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Video: Initial Energy Level of Electron Ionized from Hydrogen Atom

Ed Burdette

The energy of an electron in its ground state in a hydrogen atom is −13.6 eV. A photon of wavelength 700 nm is incident on a hydrogen atom. When this photon is absorbed, the atom becomes ionized. What is the lowest energy level that the electron could’ve occupied before being ionized?

05:52

Video Transcript

The energy of an electron in its ground state in a hydrogen atom is negative 13.6 electron volts. A photon of wavelength 700 nanometers is incident on a hydrogen atom. When this photon is absorbed, the atom becomes ionized. What is the lowest energy level that the electron could’ve occupied before being ionized?

We can record the energy of an electron in the ground state of a hydrogen atom as 𝐸 sub zero and we can write the wavelength of the photon that’s absorbed by the atom as 𝜆. We want to solve for the lowest possible energy level of the electron that is ionized by absorbing this photon. We’ll call that energy level 𝑛 sub 𝑚. A sketch of the energy levels of the hydrogen atom can help clarify this situation.

If 𝐸 sub zero is the energy of the ground state of the hydrogen atom, we know that if we work up to higher energy levels, eventually we get to the ionization level. That’s the point at which, if an electron’s energy is greater than or equal to it, it’s free to escape the atom. For hydrogen, we’re told that the ground state energy of an electron is 13.6 electron volts below the ionization energy. That’s the reason for the negative sign. We’re told in the problem statement about a photon that’s incident on an electron in some energy level, where the photon has a wavelength 𝜆 and is energetic enough to ionize the electron. That is, make it completely escape that particular hydrogen atom. Given 𝜆, we want to solve for the lowest possible energy level that the ionized electron could’ve occupied.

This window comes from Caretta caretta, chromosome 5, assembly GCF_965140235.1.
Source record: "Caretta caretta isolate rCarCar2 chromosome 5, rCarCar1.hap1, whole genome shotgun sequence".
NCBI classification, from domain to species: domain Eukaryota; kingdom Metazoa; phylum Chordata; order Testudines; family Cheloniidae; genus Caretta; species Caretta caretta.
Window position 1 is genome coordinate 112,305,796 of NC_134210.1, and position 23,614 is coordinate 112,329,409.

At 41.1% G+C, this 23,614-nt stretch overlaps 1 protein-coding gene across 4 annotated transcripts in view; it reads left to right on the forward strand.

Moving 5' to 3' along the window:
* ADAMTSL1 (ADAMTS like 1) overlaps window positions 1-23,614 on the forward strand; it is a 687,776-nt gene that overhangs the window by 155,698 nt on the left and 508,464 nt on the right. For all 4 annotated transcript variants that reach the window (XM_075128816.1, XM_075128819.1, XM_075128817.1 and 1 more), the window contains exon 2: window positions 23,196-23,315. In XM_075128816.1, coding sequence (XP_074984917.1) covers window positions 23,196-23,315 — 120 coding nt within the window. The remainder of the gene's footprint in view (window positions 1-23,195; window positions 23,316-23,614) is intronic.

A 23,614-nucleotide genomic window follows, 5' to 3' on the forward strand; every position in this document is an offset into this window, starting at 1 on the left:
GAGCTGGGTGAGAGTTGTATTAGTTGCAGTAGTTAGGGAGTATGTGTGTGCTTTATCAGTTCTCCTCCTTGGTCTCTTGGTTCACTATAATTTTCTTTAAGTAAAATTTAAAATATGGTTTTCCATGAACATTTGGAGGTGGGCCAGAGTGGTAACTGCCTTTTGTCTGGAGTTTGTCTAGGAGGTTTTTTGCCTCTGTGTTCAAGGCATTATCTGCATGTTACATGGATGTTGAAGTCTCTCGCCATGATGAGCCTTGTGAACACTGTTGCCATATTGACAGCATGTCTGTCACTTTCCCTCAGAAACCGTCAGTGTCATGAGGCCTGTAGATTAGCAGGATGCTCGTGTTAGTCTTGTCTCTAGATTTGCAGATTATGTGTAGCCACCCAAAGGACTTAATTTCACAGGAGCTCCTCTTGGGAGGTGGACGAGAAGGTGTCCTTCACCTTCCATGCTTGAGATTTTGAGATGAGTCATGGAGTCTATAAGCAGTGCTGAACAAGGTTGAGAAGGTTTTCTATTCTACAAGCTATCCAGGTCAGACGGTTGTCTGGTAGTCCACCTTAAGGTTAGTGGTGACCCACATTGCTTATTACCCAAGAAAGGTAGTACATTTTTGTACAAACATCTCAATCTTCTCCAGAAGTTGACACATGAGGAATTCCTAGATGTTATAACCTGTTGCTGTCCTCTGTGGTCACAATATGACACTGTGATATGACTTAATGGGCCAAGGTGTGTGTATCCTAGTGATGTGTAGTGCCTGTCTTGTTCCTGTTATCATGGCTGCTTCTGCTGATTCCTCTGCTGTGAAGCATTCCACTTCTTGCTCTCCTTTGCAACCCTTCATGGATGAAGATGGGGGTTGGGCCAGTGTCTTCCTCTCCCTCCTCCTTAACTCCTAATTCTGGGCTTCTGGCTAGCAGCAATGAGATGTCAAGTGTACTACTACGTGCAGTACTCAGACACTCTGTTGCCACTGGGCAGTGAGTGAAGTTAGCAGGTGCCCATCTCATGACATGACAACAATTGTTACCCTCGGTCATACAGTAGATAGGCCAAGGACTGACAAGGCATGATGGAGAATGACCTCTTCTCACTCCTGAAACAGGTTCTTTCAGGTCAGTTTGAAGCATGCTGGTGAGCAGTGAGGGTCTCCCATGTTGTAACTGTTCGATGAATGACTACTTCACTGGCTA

To figure out that lowest possible energy level, let’s recall that photon energy is equal to Planck’s constant times frequency or Planck’s constant, ℎ, times 𝑐 over 𝜆. We can also recall that for a hydrogen atom, the energy of the 𝑛th energy level equals the energy of the ground state divided by 𝑛 squared. Going back to our photon energy equation, if we call 𝐸 sub 𝑝, the energy of the incident photon, we can represent that energy graphically on our diagram like this. The horizontal line labelled 𝐸 sub 𝑝 represents the distance between the ionization energy for a hydrogen atom and the energy of the incident photon. Any hydrogen atom energy level within this range, 𝐸 sub 𝑝, would be given enough energy by the incident photon in order to ionize an electron.

So all the hydrogen atom energy levels above 𝐸 sub 𝑝 are candidates for our solution 𝑛 sub 𝑚. Based on our diagram, it’s the energy of the hydrogen atom that’s directly above 𝐸 sub 𝑝, which is that lowest possible ionizable 𝑛-value we want to solve for. To figure that integer out, we’ll take our photon energy and set it equal to the magnitude of our hydrogen atom energy-level energy.

Now we’ve said these two energy levels exactly equal to one another, but we recognize that probably they are not exactly equal. But in fact, there’s a gap between 𝐸 sub 𝑝 and 𝑛 sub 𝑚. So when we solve for 𝑛 in this equation, we don’t expect an integer but whatever value we do get, if it’s not an integer, we can round that up to the next highest integer. And that will be 𝑛 sub 𝑚. So let’s solve for 𝑛 using this expression.

When we rearrange it, we find that 𝑛 equals the square root of the magnitude of 𝐸 zero times 𝜆 over ℎ𝑐. ℎ, Planck’s constant, we take to be exactly 6.626 times 10 to the negative 34th joule seconds. And 𝑐, the speed of light, we take to be 3.00 times 10 to the eighth meters per second. We’ve been given 𝐸 sub zero in the problem statement as well as 𝜆. And now that we know ℎ and 𝑐, we’re ready to plug in for the values in this equation.

When we do plug these numbers in, notice two things about how we’ve written them. First, we’ve expressed the wavelength 𝜆 in units of meters. And second, we’ve added a energy-conversion factor to change our energy of electron volts and convert it to units of joules. We do this, so the units are consistent all throughout our expression.

When we calculate 𝑛 using this expression which remember, may not be an integer, we find it’s equal to 2.77. So indeed, there really is a gap between 𝐸 sub 𝑝 and the energy level of the lowest possible hydrogen orbital that this photon can excite to ionize the electron in that orbital. What this means is if we take our solved value for 𝑛, to get out of it 𝑛 sub 𝑚, the integer we do want, we simply round up to the next highest integer. So it’s the 𝑛 equals three energy level of the hydrogen atom, which is the lowest possible energy level the electrons of which this photon can ionize.